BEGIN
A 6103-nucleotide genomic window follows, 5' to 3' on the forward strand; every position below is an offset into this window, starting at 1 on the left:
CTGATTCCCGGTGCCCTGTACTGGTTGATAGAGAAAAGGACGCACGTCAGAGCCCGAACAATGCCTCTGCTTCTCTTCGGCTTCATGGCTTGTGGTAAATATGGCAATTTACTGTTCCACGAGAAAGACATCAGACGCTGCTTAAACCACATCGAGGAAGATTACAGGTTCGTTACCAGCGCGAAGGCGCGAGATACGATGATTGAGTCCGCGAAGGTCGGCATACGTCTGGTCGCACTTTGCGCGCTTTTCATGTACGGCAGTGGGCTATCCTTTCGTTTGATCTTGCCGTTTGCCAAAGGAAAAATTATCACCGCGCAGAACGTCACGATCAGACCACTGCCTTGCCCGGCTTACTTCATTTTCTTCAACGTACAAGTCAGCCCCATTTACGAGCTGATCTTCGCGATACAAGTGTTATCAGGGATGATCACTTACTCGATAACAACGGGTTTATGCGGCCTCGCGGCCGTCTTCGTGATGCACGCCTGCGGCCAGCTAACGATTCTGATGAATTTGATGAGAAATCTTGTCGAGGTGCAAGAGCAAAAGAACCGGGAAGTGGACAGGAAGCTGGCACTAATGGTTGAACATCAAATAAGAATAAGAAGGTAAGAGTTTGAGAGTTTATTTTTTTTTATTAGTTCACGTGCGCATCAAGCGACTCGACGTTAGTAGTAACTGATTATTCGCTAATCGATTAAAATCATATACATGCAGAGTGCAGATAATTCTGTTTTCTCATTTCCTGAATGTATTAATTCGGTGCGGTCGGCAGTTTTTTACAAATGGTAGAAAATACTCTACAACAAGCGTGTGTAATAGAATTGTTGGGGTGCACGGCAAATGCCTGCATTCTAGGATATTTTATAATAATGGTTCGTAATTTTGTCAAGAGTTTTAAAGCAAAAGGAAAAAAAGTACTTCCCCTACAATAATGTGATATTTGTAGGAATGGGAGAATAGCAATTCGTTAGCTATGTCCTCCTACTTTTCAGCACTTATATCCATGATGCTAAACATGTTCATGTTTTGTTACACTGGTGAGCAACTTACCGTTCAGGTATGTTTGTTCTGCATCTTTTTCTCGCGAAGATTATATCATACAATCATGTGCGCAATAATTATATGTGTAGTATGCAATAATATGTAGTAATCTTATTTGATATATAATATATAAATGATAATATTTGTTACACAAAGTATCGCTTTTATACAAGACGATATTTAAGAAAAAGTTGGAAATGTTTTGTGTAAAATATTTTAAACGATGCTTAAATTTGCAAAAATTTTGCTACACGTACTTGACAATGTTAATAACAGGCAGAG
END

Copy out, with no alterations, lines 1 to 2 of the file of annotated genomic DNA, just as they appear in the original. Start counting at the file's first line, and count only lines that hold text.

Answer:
A 6103-nucleotide genomic window follows, 5' to 3' on the forward strand; every position below is an offset into this window, starting at 1 on the left:
CTGATTCCCGGTGCCCTGTACTGGTTGATAGAGAAAAGGACGCACGTCAGAGCCCGAACAATGCCTCTGCTTCTCTTCGGCTTCATGGCTTGTGGTAAATATGGCAATTTACTGTTCCACGAGAAAGACATCAGACGCTGCTTAAACCACATCGAGGAAGATTACAGGTTCGTTACCAGCGCGAAGGCGCGAGATACGATGATTGAGTCCGCGAAGGTCGGCATACGTCTGGTCGCACTTTGCGCGCTTTTCATGTACGGCAGTGGGCTATCCTTTCGTTTGATCTTGCCGTTTGCCAAAGGAAAAATTATCACCGCGCAGAACGTCACGATCAGACCACTGCCTTGCCCGGCTTACTTCATTTTCTTCAACGTACAAGTCAGCCCCATTTACGAGCTGATCTTCGCGATACAAGTGTTATCAGGGATGATCACTTACTCGATAACAACGGGTTTATGCGGCCTCGCGGCCGTCTTCGTGATGCACGCCTGCGGCCAGCTAACGATTCTGATGAATTTGATGAGAAATCTTGTCGAGGTGCAAGAGCAAAAGAACCGGGAAGTGGACAGGAAGCTGGCACTAATGGTTGAACATCAAATAAGAATAAGAAGGTAAGAGTTTGAGAGTTTATTTTTTTTTATTAGTTCACGTGCGCATCAAGCGACTCGACGTTAGTAGTAACTGATTATTCGCTAATCGATTAAAATCATATACATGCAGAGTGCAGATAATTCTGTTTTCTCATTTCCTGAATGTATTAATTCGGTGCGGTCGGCAGTTTTTTACAAATGGTAGAAAATACTCTACAACAAGCGTGTGTAATAGAATTGTTGGGGTGCACGGCAAATGCCTGCATTCTAGGATATTTTATAATAATGGTTCGTAATTTTGTCAAGAGTTTTAAAGCAAAAGGAAAAAAAGTACTTCCCCTACAATAATGTGATATTTGTAGGAATGGGAGAATAGCAATTCGTTAGCTATGTCCTCCTACTTTTCAGCACTTATATCCATGATGCTAAACATGTTCATGTTTTGTTACACTGGTGAGCAACTTACCGTTCAGGTATGTTTGTTCTGCATCTTTTTCTCGCGAAGATTATATCATACAATCATGTGCGCAATAATTATATGTGTAGTATGCAATAATATGTAGTAATCTTATTTGATATATAATATATAAATGATAATATTTGTTACACAAAGTATCGCTTTTATACAAGACGATATTTAAGAAAAAGTTGGAAATGTTTTGTGTAAAATATTTTAAACGATGCTTAAATTTGCAAAAATTTTGCTACACGTACTTGACAATGTTAATAACAGGCAGAG